And of course I’m also Mexican (“Mendez”). That’s a little confusing as well because ethnically, Mexicans are a mixed race called Mestizos: ultimately, they are around half European (largely including Spanish) and around half Native (or indigenous) Mexican; just like how the United States originally was occupied by Native Americans before the Europeans came over.

The natives in modern Mexico and United States actually derived from Asia, like the Eskimos who settled in Russia and Alaska.

So technically, I’ve got distant traces of Asian blood.

If you really dumb it down, I’m just European and barely Asian.

But there’s not a category for that on the paperwork.

Why Pia Toscano was “Voted Off” American Idol

Bye, bye, Miss American Idol.

I figured the most shocking episode of the 2011 season of American Idol was going to be when half-Jewish contestant Casey Abrams was voted off, then saved by the judges.  But then to everyone’s amazement, on April 7th the Italian and immaculate Pia Toscano sang her last song, “I’ll Stand By You.”  Admittedly, Pia wasn’t my favorite, but not for lack of talent, grace, and poise.  It was simply that she reminded me of Celine Dion, who is one of the most successful singers in the history of the world yet doesn’t sing the kind of music I would choose to listen to.

It seemed everyone I’ve been talking over the past couple of weeks felt similarly about Pia.  There is no denying her talent, but maybe if nothing else, it’s easier to root for quirkiness than it is for flawless performances.  Pia isn’t quirky; she’s untouchable.

America didn’t vote for who they thought was the best, but instead who they thought was in the most danger of going home.  It was assumed that this whole time Pia was getting the most votes, or the 2nd or 3rd most votes.  But it’s very possible that she has been hovering about the lower middle.  So now with the bottom three gone, it suddenly exposed Pia to the exit door.  Now that I think about it, when I would see on my facebook status feed who people were voting for, I can’t think of one time I saw Pia’s name on there.

I never rooted for Pia like I have for Paul McDonald (the Scottish lord a leapin’) or Casey Abrams (the red-tinted Seth Rogen).  Nor have I ever shouted at the TV telling her to leave like I have for Scotty McCreery (George W. Bush mixed with the cartoon kid on the cover of Mad magazine) or Jacob Lusk (who at any moment is going to explode with pent up emotion). Instead, Pia has just remained in the “safe category” in my head this whole time.

Turns out, most other people were thinking that too.  And we were wrong.  Big time.

The good news: I’m sure Pia won’t make it too long before she is offered a record deal by a respectable record label.  In fact, I bet the folks at American Idol didn’t let Pia pack her bags before they offered her a deal to her themselves.  Because unlike her brief stint on American Idol, Pia Toscano’s upcoming musical career has no end in sight.  Her heart will go on.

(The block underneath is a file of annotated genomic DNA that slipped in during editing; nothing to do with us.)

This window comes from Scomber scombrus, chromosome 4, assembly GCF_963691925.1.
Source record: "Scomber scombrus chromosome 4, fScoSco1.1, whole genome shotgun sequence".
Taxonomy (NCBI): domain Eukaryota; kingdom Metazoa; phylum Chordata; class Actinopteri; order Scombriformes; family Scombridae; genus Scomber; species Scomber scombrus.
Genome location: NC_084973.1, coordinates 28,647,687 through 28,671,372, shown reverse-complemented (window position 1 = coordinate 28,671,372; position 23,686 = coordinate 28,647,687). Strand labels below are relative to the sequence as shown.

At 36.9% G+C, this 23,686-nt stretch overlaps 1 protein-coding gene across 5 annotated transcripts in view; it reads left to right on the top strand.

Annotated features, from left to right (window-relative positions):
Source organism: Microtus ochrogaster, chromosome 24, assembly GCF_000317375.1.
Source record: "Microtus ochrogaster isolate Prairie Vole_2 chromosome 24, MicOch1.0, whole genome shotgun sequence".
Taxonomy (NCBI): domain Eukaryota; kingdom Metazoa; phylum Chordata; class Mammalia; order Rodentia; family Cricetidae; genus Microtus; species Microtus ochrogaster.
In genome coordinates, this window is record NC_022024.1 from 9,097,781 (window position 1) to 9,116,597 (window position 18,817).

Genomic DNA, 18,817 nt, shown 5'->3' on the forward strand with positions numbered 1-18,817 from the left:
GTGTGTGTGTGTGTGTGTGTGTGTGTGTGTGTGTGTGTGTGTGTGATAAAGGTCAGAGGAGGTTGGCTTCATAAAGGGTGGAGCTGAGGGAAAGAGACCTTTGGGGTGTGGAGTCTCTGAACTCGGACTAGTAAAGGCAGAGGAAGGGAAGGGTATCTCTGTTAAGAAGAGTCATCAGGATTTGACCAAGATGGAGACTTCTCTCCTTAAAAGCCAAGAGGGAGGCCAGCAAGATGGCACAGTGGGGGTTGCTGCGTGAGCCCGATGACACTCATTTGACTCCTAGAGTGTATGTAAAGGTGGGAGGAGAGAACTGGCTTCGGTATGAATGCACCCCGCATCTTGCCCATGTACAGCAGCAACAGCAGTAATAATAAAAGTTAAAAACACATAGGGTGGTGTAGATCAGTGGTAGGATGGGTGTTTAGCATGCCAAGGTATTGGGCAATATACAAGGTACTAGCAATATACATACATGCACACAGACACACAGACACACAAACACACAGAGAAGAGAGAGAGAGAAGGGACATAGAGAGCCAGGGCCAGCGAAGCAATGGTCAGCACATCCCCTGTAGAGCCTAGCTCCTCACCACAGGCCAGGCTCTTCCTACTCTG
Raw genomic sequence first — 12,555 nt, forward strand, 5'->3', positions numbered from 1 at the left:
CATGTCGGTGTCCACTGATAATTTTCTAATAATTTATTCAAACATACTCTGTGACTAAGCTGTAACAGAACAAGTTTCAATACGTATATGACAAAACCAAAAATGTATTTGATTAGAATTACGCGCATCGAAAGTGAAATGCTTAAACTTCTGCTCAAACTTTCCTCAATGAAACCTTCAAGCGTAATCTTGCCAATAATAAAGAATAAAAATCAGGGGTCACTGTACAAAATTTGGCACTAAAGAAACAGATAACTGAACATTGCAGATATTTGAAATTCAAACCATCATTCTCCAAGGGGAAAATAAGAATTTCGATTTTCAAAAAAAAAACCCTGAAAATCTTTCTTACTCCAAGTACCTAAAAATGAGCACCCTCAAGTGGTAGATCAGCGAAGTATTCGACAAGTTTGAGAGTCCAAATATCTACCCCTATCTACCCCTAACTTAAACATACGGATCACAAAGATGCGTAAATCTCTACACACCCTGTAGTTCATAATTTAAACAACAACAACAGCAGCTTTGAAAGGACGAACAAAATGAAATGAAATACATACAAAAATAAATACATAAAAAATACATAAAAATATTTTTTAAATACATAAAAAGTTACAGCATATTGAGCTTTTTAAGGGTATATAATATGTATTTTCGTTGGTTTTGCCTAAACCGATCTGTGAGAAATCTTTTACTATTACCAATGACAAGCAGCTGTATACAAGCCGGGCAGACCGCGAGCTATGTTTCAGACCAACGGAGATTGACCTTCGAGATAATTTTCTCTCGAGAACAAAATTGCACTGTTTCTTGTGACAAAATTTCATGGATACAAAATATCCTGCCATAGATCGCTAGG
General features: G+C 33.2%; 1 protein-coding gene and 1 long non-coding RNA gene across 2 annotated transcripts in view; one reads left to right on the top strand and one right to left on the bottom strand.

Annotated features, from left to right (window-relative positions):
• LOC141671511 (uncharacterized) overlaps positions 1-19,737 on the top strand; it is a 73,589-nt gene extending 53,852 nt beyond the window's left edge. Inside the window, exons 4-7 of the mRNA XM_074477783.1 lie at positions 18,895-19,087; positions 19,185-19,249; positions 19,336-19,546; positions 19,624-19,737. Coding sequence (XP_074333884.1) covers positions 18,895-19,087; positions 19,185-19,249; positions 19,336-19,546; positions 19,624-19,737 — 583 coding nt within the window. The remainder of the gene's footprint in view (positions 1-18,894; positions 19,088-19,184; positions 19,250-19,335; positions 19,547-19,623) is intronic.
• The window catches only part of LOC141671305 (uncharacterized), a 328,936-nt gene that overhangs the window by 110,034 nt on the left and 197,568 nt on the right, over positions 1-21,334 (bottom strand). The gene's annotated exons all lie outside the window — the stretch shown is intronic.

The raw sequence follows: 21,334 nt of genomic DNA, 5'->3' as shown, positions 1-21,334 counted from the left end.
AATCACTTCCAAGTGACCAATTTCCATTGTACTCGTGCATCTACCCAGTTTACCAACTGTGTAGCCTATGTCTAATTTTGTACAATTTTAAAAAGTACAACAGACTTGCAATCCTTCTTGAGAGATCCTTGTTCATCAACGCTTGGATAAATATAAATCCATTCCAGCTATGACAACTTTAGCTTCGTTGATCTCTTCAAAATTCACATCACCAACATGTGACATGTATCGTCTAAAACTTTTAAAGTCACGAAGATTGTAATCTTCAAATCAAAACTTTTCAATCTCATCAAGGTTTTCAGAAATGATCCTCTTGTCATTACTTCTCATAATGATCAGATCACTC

dad from day one: We’re Moving to Alabama… Next Weekend!

Week 1 of Jack’s life.

In the Season One finale of dad from day one, I promised an interesting plot twist.  So here in this premier of Season Two, I’m letting everyone know my own meaning of the phrase “Sweet Home Alabama”.

As I explained in due date, a common trait of ‘80’s sitcoms was that a family was introduced to an outsider who suddenly moved in their home, therefore creating a new sense of “normal”.  An exception was Just the Ten of Us, where the Lubbock family moved from the state of New York (the setting of Growing Pains, which it was a spin-off from) to California.  Dad from day one will be combining both of those plot devices: the newcomer and the new setting.  Next Saturday morning, December 4th (on the 4th day of Hanukkah- for any Jewish readers out there) we will pack up our PT Cruiser and Element for the 2 ½ trip (not counting baby delays) from Nashville, TN to the small mountain/valley town of Fort Payne, AL (pop. 14,000 not including illegal immigrants) where I was raised.

Something that makes this really interesting is when I am asked: “So do you have a job lined up?”  Nope.  That’s part of the reason we are so briskly making the Hometown Migration– so I can search full time for a new job during the whole month of December while living off leftover paychecks and savings.  Despite having nearly five years of career experience involving sales, doing trade shows, hiring, and training, I am not naïve to think that a new job will magically appear the week we move to Alabama.

However, I have this belief that as a follower of Jesus Christ, God knows I will make a lot of noise and commotion honoring Him before and after He answers my prayer.  And since I believe that glorifying God in all things is the ultimate meaning of life, I am confident that at the right time, God will provide for me so that I can provide for my family.  As Jesus put it, when a child asks his father for bread or fish to eat, his father doesn’t give him a stone or a serpent instead.  I love that example.

In Fort Payne, we will be living less than three miles from not only my parents but also my sister and her husband.  We know that this quiet town will not only be the right place for Baby Jack to grow up, but also the most practical place for my wife and I to care for him- to be able to watch him grow up slowly, as compared to seeing him only a couple of hours a day in a big city life.  There is no mall in Fort Payne; only a Super Wal-Mart.  There are oddly no Italian restaurants, which will be difficult for Baby Jack, my wife, and myself who all happen to be a quarter Italian and need marinara sauce and garlic bread in order to function properly.  And sadly, for my wife, there is no Starbucks: I think the nearest one is about an hour away.

A lifestyle without malls, Italian restaurants, and Starbucks is precisely what the three of us need.  Because despite leaving all those so-called conveniences behind, we will be able to slow down the pace of life to the speed it needs to be.  My wife and I are extremely happy about the move.  In a sitcom it’s pretty normal for each new season to bring about new characters on the show.  New characters, new city, new plotlines, here we come.